Certainly there is so much to admire about the quartet that have ruled the men's singles, but a little novelty feels overdue.

Those queueing up to form a new dominant group need to push themselves forward, rather than play a waiting game.

Gauff gunning for major breakthrough

Gauff gunning for major breakthrough

What a revelation Coco Gauff became last year, defeating her great hero Venus Williams and reaching the fourth round, where it took eventual champion Halep to halt the 15-year-old's run.

She dramatically followed up by reaching the third round of the US Open and then round four of the Australian Open at the start of this year.

Between those two grand slams, Gauff also landed her first WTA title, in Linz, Austria, where she became the youngest winner on tour for 15 years.

The American teenager is the real deal, that much is clear, and she has a bright future.

Gauff demonstrated wisdom beyond her years off the court in early June with a terrific, powerful address at a Black Lives Matter rally in her Florida home town of Delray Beach.

May she return many times to Wimbledon.

Rising United States tennis star Coco Gauff was more mature at 14 than other players at 25, according to Patrick Mouratoglou.

Gauff became an overnight sensation last year when, at the age of 15 and at her maiden grand slam, she defeated Venus Williams at Wimbledon and went on to reach the fourth round.

She also became the youngest WTA Tour singles title-holder since 2004 when she won the Linz Open in October last year.

Gauff has won praise for her efforts off the court too and delivered a powerful speech at a Black Lives Matter rally in Florida this week, which was held amid widespread protests following the death of George Floyd in police custody.

Mouratoglou, whose academy is affiliated with Gauff, says the youngster has an inner strength that sets her apart even from vastly more experienced players on the Tour.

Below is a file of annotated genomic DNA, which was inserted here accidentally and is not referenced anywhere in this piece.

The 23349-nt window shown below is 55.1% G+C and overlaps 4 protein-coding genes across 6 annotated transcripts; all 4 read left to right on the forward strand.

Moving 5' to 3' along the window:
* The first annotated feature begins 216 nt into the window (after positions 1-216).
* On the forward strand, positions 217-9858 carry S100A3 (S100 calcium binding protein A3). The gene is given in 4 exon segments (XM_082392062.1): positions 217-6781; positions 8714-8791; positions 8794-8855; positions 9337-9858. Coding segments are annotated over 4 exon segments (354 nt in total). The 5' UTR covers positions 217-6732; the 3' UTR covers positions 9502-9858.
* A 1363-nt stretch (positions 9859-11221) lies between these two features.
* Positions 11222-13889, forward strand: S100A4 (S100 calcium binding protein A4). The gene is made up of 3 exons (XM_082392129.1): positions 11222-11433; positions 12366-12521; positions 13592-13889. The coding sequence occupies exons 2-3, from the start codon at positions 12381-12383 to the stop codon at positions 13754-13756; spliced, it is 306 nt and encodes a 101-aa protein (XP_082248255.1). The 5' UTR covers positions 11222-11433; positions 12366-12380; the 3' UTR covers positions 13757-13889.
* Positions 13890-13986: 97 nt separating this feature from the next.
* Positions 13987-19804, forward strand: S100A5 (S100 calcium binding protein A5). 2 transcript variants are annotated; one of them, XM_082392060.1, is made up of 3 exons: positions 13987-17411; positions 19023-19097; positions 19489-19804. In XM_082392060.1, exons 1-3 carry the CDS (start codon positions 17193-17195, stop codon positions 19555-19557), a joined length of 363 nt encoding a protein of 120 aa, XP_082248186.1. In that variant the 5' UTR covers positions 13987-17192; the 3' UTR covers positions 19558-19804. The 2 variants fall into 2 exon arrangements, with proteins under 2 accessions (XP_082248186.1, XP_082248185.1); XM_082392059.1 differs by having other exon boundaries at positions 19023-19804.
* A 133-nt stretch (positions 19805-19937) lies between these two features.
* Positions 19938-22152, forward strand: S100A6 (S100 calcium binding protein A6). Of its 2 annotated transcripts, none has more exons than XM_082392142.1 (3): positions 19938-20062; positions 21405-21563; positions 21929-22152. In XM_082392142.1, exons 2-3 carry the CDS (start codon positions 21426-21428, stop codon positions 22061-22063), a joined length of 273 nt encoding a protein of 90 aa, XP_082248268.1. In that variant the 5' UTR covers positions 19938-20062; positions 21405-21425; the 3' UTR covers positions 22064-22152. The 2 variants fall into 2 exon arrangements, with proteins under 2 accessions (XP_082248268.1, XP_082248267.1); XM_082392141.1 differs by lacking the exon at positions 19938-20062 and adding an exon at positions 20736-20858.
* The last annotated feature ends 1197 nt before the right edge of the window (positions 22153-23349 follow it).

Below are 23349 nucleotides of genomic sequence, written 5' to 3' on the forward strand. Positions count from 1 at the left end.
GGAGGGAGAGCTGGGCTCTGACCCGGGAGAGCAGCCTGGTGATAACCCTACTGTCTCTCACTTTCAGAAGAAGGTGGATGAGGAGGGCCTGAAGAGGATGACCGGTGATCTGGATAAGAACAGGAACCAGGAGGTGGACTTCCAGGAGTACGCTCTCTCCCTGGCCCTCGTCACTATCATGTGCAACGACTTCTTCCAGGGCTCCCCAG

"She's just different," he told the Guardian. "It's something I have known since I met her – she came to my academy at 10. I spoke to her, I had an individual one-on-one discussion with her. I said: 'Guys, she's different.'

"When you meet people who are exceptional, you know it. I feel it straight away. Since that day, she's been surprising me all the time, even though I know she's so special. At 14 she was more mature than women on tour who are 25. That's incredible.

"She has an inner strength that is completely unusual. She has a self-confidence that serves her in her tennis, but to be able to come and make a speech at 16 the way she did? You don't see that. Again, she surprised me. I'm not surprised that I am surprised, but I'm surprised."

Mouratoglou has been promoting his new Ultimate Tennis Showdown, an event geared towards filling the void of a season wrecked by the coronavirus pandemic while also attracting a new generation of fans.

Wimbledon was cancelled and the French Open moved to September, while the US Open has put forward strict new protocols in a bid to be given the go-ahead to take place from August 31 to September 13.

Players including Novak Djokovic have expressed concern around the plans, which include limiting the members in player support teams, using charter planes from a handful of cities and possibly scrapping the qualifying rounds.

Mouratoglou does not believe the big names will be put off from competing, though.

"I don't think any player will miss a grand slam if they can play," he said. "Especially at the moment, most of them would not have any competition until the US Open. If the US Open can take place, I think they will go. Whatever the conditions are."

Serena Williams, who has been coached by Mouratoglou since 2012, will be 39 in September and has not played since losing to Anastasija Sevastova in the first round of the Fed Cup qualifiers in Everett, Washington, in February.

But Mouratoglou has no concerns about her ability to come back and challenge for majors again.